CONTACT PERSON: VALERIE WILLARD
PUBLIC INFORMATION OFFICER
| FEBRUARY 28, 2007
FOR IMMEDIATE RELEASE
Chief Justice Pascal F. Calogero, Jr. and Justice Bernette J. Johnson joined the family and friends of retired Justice Revius O. Ortique, Jr. today for a ceremony unveiling a portrait of Justice Ortique. This portrait will be hung in the Louisiana Supreme Court Building alongside a historical array of portraits of former justices dating back to the early 1800's. Justice Ortique was the first African-American elected to sit on the bench of the state’s highest court.
“I had the great privilege of serving with Revius during his tenure on the Louisiana Supreme Court and I learned much from my colleague not just about the law and being a jurist, but about people. First and foremost, he was always concerned about people. The unveiling of the portrait of Justice Revius O. Ortique, Jr. is a fitting tribute to a living legend who has contributed so much to the legal profession and to our community ” said Chief Justice Calogero.
A native of New Orleans, the life of Revius O. Ortique, Jr. is marked by nearly 50 years of personal and professional achievement. According to Justice Johnson, “This year Justice Ortique will celebrate his 83rd birthday and over these 83 years he has held many titles: ‘Justice,’ ‘Your Honor,’ ‘The Honorable U.S. Alternate Representative to the United Nations,’ ‘Mr. Chairman,’ and ‘Esquire’, but the title I think fits him best is ‘a man of many firsts.’ ”
After attending New Orleans public and parochial schools, Justice Ortique received his B.A. degree in Sociology from Dillard University in 1947, his M.A. degree from the University of Indiana in 1949, and his J.D. from Southern University Law Center in 1956.
Justice Ortique, the lawyer, began his legal career in 1956 as a private practitioner with primarily an estate
practice. In these early years while struggling to keep his practice afloat, he also participated as co-counsel in many landmark civil rights cases. Within a few years he had distinguished himself as a lawyer and was elected President of two prominent African-American professional associations, the Southwest Bar Association and the Louis A. Martinet Society.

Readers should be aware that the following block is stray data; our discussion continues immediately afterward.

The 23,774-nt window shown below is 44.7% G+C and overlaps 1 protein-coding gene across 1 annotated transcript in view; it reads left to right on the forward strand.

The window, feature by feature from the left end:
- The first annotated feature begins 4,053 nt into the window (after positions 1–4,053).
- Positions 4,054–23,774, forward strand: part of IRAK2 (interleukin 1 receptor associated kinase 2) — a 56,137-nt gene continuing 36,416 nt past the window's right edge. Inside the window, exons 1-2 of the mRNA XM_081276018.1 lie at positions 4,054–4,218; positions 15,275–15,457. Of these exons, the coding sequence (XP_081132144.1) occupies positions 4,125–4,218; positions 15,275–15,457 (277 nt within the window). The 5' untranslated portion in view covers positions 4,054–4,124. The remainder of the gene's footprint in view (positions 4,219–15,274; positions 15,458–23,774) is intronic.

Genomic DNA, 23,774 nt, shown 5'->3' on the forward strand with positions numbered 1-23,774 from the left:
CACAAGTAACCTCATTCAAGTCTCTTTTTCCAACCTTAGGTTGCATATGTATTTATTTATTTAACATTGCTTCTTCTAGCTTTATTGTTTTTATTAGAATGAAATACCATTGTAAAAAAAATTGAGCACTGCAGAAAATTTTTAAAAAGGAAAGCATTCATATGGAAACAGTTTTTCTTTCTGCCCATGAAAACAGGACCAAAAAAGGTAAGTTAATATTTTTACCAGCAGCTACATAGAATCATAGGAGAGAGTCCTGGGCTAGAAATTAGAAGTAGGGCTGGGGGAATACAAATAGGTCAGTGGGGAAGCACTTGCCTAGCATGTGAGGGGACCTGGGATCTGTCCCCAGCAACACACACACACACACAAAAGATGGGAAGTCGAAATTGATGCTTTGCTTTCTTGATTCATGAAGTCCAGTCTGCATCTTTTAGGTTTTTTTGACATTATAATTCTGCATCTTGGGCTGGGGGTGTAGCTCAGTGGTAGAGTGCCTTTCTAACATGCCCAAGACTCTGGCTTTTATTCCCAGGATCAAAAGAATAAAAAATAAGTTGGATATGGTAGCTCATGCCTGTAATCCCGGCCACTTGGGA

On a national level, Justice Ortique served two terms as President of the National Bar Association (NBA) and during this time joined with leaders of the American Bar Association in developing the Legal Services Program of the Office of Economic Opportunity. He remained on the NBA’s Advisory Council from 1964 until 1971.
Among his many professional “firsts,” Justice Ortique was the first African-American lawyer elected to the House of Delegates of the Louisiana State Bar Association (LSBA). His work with the LSBA’s Legal Aid Committee provided a foundation for many years as a model for pro bono lawyering. In 1986 he received the “Lifetime Achievement Award” from the LSBA for his accomplishments in pro bono legal services.
Justice Ortique was first appointed by the Louisiana Supreme Court as a judge pro tempore of Orleans Parish Civil District Court in 1978. The following year the citizens of New Orleans elected him as a judge of the same court where he served for two terms. Ultimately, he was elected by his fellow jurists as Chief Judge of the Orleans Parish Civil District Court. Ortique served in this capacity until he was elected to sit on the bench of the Louisiana Supreme Court in 1992. He retired from the Louisiana Supreme Court in 1994 upon his reaching the mandatory retirement age of 70.
He served five full terms as President of the Urban League of Greater New Orleans. For more than 30 years he has been an advocate for public schools in the New Orleans area, and was elected President of the Community Relations Council serving as “chief negotiator” for peaceful desegregation of lunch counters, hotels and other public facilities when these tough negotiations were undertaken in New Orleans.
Justice Ortique was chosen by four U.S. Presidents to serve in a variety of capacities. He has also served on several Boards and Commissions, too numerous to mention. He has been presented with many honors including: the “Martin Luther King Lifetime Achievement Award” presented by the Consortium of Loyola, Tulane and Xavier Universities; an Honorary Doctor of Laws from Campbell College; an Honorary Doctor of Humane Letters from the University of Indiana; and Honorary Doctor of Laws from Loyola University, just to name a few.
The photo portrait, taken by Jim Thorns, will hang outside the Louisiana Supreme Court Fourth Floor courtroom.